August 02, 2012DIXVILLE — There is still no financing on the horizon for the renovation and reconstruction project at The Balsams Grand Hotel.
When the co-owners' spokesman, Scott Tranchemontagne of Montagne Communications of Manchester, was asked in a Thursday evening email exchange whether the Colebrook natives had secured financing, he replied: "Nothing yet. The Andy Martin suit has ground things down. No one will lend money to a project being sued."
The Andy Martin lawsuit to which Tranchemontagne refers has remained under the radar.
On Thursday, July 5, Martin, a self-described presidential candidate, New Hampshire corruption fighter, and conservative blogger who "by default has become New Hampshire's only public interest lawyer," announced that he had "filed suit to undo the sale of New Hampshire's historic grand hotel The Balsams." He charged "the 'sale' of the Balsams was tainted by corruption and insider dealing." Previously, Martin had filed a right-to-know suit.
Martin's own July 5 press release reports: "The suit was filed in Merrimack County Superior Court, (and) has been served on the defendants and process has been returned to the Clerk's office. Among other relief the suit seeks to undo the sale of the overall property to Daniel Hebert and Dan Dagesse, Jr.
"The more I looked into the sale of The Balsams the more it smelled," Martin explained. "The media were asleep, and no one in New Hampshire is organized to fight local corruption. Hebert and Dagesse never had any intention of reopening The Balsams. A priceless North Country resource is being raped and destroyed by these real estate hucksters/speculators.
"The recent 'auction' of The Balsams contents was an effort to ensure the hotel never reopens as a family-oriented facility," Martin alleged.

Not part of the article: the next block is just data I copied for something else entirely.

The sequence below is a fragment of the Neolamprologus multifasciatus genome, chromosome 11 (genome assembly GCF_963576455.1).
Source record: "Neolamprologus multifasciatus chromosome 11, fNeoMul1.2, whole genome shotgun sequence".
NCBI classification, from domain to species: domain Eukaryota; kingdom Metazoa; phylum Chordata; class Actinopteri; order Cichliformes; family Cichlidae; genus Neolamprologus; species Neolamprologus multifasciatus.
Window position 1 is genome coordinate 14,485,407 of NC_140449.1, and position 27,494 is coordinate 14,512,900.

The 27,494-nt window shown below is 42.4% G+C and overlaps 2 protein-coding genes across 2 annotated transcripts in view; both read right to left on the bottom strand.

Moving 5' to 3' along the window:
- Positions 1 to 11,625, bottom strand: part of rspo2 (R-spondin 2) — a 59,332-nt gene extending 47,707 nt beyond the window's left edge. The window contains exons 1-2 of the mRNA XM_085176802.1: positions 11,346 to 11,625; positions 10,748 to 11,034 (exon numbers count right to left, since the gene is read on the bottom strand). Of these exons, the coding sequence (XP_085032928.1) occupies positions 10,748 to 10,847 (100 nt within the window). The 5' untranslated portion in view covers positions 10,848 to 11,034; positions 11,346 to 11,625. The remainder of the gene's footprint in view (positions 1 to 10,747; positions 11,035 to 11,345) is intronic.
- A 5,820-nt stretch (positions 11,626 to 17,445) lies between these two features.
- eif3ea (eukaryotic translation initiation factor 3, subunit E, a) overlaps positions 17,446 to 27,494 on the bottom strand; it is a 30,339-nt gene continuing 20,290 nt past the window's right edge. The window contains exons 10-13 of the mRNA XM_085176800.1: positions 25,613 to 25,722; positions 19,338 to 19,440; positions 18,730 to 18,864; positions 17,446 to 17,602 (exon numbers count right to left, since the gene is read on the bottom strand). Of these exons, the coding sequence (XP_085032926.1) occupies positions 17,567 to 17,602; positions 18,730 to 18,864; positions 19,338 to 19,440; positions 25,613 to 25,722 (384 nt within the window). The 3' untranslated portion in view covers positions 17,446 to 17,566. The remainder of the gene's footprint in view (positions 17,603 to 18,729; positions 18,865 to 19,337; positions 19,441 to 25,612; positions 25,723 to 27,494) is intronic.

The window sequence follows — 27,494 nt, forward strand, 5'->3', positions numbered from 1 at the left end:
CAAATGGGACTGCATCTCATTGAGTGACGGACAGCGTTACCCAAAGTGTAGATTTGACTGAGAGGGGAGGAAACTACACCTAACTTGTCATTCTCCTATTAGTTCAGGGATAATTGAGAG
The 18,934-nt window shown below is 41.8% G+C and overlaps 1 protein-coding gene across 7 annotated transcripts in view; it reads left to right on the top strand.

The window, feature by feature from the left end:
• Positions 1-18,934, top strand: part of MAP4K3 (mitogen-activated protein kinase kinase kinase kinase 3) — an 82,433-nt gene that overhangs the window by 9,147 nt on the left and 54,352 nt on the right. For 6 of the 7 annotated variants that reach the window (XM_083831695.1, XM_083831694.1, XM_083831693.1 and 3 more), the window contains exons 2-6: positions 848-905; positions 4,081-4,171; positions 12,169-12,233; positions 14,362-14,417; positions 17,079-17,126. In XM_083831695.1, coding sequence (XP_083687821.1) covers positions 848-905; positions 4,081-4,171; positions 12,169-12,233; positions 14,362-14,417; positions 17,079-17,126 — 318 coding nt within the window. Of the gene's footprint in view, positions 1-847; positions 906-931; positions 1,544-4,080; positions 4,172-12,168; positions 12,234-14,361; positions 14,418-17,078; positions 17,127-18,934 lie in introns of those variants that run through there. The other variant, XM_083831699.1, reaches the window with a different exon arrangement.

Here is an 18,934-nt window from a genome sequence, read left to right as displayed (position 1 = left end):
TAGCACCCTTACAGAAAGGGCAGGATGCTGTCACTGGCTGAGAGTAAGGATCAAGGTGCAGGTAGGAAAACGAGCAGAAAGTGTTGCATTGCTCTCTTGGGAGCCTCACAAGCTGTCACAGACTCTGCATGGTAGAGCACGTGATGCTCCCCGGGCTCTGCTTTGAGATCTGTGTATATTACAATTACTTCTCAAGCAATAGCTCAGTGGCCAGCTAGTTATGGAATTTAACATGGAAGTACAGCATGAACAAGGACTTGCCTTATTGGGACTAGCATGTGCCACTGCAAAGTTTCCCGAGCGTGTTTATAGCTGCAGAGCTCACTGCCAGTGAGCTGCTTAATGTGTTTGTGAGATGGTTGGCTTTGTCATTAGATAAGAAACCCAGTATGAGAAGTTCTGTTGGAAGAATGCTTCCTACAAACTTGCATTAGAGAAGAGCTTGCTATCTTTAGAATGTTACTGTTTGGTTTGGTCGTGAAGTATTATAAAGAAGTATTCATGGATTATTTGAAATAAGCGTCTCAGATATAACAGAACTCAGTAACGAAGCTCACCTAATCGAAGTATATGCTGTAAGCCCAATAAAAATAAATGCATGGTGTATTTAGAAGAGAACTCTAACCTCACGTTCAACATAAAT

"Governor (John) Lynch and Attorney General (Michael) Delaney eliminated 300 North Country jobs," Martin continued. "They are two of the biggest job-destroyers in recent New Hampshire history.
"I have consistently accused the N. H. Attorney General of fraud and incompetence in his regulation of the Tillotson Trust, and eventually I am going to ask the Court to appoint a special prosecutor to investigate this mess," Martin said in his press release.
"We know as a fact that Attorney General Delaney conducted his 'review' proceedings in secret, received no input from the public, and allowed a priceless North Country resource to be sold in the dark of night to a couple of hucksters and speculators.
"That is not the way public trust assets are supposed to be handled. The whole transaction smelled from start to finish."
Martin concluded his press release by writing, "The rape of Neal Tillotson's trust is a public disgrace."
The lawsuit filed by Andy Martin in Merrimack County Superior Court was also discussed briefly at the July 9 meeting of the Coös County Planning Board for the Unincorporated Places by its chairman John Scarinza of Randolph.
According to the draft minutes, "The petition for injunction and other relief was filed against North Country Auctions, Dan Hebert, Dan Dagesse, Balsams View, LLC, the Coös County Planning Board, the Colebrook Planning Board, the Attorney General, Tillotson Corporation, and the Neil Tillotson Trust.
Planning Board clerk and county administrator Sue Collins indicated that the Coös County Commissioners had engaged Attorney Phil Waystack of Colebrook to file an appearance on behalf of the Planning Board after it was determined that there was no conflict for the Waystack Frizzell law firm to represent the Coös County Planning Board.
"(County treasurer and Planning Board member) Fred King of Colebrook noted that Mr. Martin alleges that nothing will take place at The Balsams. That is simply not true as progress is currently taking place with the boiler plant being dismantled and a crew working inside the hotel. The plan to have the hotel remodeled and up and running is still in place."
Waystack, in his capacity as the county's attorney, explained on Monday morning that all the defendants would have to file pleas or responsive answers to Martin's allegations at the Merrimack Superior Court by Friday, Aug. 3.
Typically some defendants will also make additional motions, such as a motion to dismiss or ones designed to bring the lawsuit to a quicker resolution in a shorter timeframe.
The next step will be for the judge to set a date for a case structuring conference.